Today in 1807: Robert E. Lee, Confederate general during the Civil War, is born. He sat in the chair on the left when surrendering to General Grant at the home of Wilmer McLean at Appomattox Court House, Virginia.

Union officers recognized the historical significance of the surrender and took pieces of furniture as souvenirs: [ Ow.ly Link ]
Where to find presidential history? This new Smithsonian digital tour will take you right to the top.

Smithsonian Museum Tours

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Today is #MuseumSelfie Day, when our visitors and staff share their favorite museum selfies. But how were selfies taken in the past? Our Photographic History Collection offers some clues. Instead of selfie sticks, photographers made sneaky use of mirrors and strings.

Share your favorite selfie snapped at a museum today!
Yes, we're open on Inauguration Day! Have questions about visiting on or around January 20? Friendly staff members from our Visitor Services team will answer your questions here on Facebook today. Please leave your question in the comments and we'll get back to you as soon as possible.

In the meantime, here are tips for your visit on Friday, January 20:

• The museum is free and many of our...
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Today in 1804: The Vigilant Fire Company is founded in Baltimore, Maryland. It operated until the introduction of the paid fire department in 1859. This hat was worn by a firefighter in the company. Colorful hats like this one were helpful at chaotic fire scenes.

That huge eye is the Eye of Providence, or the All-Seeing Eye, which represents an omnipresent gaze, a suitable icon for a...
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45 years ago this month, "EMERGENCY!" debuted on NBC. It brought a new sense of realism to medical drama. Have you seen it?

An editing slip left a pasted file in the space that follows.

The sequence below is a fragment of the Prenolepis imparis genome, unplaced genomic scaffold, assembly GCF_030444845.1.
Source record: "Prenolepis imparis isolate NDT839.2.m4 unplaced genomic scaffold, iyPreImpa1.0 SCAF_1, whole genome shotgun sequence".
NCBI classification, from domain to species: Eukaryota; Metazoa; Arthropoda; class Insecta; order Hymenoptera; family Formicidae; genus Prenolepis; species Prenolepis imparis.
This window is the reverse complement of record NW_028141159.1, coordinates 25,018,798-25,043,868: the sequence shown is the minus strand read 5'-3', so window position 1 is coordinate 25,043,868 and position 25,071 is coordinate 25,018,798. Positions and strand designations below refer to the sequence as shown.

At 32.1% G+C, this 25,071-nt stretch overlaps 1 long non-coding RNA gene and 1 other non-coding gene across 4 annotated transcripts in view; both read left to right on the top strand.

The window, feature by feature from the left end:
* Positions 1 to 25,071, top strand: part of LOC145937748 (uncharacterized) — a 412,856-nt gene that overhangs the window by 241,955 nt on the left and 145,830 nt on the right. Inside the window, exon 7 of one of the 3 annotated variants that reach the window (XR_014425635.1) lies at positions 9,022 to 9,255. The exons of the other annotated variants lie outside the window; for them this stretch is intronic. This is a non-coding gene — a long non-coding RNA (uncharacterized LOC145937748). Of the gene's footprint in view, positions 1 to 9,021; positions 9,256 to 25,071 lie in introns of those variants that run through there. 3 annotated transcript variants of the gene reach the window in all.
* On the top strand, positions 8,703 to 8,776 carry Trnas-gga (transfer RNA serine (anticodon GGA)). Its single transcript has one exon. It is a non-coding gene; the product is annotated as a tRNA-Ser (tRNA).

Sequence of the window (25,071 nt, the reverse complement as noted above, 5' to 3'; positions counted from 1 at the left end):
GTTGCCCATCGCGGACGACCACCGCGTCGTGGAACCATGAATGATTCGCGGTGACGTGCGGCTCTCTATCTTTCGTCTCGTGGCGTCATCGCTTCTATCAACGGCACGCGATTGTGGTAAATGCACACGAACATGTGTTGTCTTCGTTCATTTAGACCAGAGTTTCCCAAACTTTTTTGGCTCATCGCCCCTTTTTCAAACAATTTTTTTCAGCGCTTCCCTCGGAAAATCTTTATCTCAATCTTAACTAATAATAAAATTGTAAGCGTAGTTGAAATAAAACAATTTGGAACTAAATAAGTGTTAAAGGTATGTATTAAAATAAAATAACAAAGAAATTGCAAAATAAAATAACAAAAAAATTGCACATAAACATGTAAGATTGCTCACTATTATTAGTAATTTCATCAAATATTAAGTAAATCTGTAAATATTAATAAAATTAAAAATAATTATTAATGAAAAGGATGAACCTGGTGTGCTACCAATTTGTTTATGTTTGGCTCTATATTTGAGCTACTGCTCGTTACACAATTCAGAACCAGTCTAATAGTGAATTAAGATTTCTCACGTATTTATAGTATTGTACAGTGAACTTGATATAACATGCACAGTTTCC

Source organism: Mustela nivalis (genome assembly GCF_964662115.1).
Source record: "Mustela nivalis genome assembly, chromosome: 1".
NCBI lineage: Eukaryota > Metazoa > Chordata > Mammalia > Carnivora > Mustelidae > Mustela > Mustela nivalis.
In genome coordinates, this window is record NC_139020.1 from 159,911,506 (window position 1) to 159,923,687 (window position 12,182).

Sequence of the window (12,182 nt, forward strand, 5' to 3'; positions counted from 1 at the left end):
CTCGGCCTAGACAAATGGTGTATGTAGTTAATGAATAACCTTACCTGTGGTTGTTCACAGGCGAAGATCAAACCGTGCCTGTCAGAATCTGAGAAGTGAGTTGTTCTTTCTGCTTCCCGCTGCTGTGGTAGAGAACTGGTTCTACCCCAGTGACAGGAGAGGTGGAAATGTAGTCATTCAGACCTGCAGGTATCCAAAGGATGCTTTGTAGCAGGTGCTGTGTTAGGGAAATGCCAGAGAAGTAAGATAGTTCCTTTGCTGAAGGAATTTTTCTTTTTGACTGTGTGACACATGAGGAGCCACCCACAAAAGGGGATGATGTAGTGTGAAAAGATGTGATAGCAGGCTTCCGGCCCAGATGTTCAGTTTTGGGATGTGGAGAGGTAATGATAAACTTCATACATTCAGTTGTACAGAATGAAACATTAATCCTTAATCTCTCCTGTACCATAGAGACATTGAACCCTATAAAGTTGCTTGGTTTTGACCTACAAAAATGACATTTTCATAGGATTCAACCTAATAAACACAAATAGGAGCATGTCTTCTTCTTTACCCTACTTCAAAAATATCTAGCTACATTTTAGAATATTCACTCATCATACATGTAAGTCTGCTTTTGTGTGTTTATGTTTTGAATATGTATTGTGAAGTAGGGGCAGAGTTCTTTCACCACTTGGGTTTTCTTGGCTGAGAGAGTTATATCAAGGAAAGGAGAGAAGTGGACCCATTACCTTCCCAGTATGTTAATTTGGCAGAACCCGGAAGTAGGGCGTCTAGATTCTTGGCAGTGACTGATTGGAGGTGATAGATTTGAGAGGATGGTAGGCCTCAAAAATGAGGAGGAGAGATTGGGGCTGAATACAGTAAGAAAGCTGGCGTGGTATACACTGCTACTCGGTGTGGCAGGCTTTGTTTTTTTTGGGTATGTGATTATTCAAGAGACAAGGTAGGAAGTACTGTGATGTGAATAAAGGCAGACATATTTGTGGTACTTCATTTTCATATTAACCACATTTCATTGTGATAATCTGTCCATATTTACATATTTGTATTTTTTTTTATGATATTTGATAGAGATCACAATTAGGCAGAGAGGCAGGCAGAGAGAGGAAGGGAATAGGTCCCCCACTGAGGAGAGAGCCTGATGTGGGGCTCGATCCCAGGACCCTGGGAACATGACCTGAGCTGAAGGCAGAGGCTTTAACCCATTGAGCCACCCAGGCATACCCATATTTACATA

Reality plus drama equals "EMERGENCY!"

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Today in 1862: West Point graduate Brigadier General David M. Gregg begins his military service. This is one of his eagle-head strap spurs.

On November 29, 1862, he was promoted to brevet Brigadier General and was a commander of a cavalry division under Ulysses Grant and Philip Sheridan. Gregg was involved in major battles such as Fredericksburg, Chancellorsville, and Gettysburg.
Little historians learn about Dr. King's legacy and the importance of character.

Kindergarteners paint a portrait of Martin Luther King Jr. with objects

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Today in 1919: The Eighteenth Amendment is ratified. It made the manufacture, transport, and sale of alcohol illegal in the United States. This restriction on the alcohol industry ushered in Prohibition, an era that impacted the social, political, and economic landscapes of America.

Check out this silver cocktail shaker and set from 1924. Shaped like a vase and covered in a hammered surface...
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Visiting us on Inauguration Day? A few tips for your visit on Friday, January 20:

• We will open our Constitution Ave. doors at 8:30 a.m. to provide a warm space and restrooms for visitors. Exhibitions will not be accessible until the museum fully opens at 10 a.m.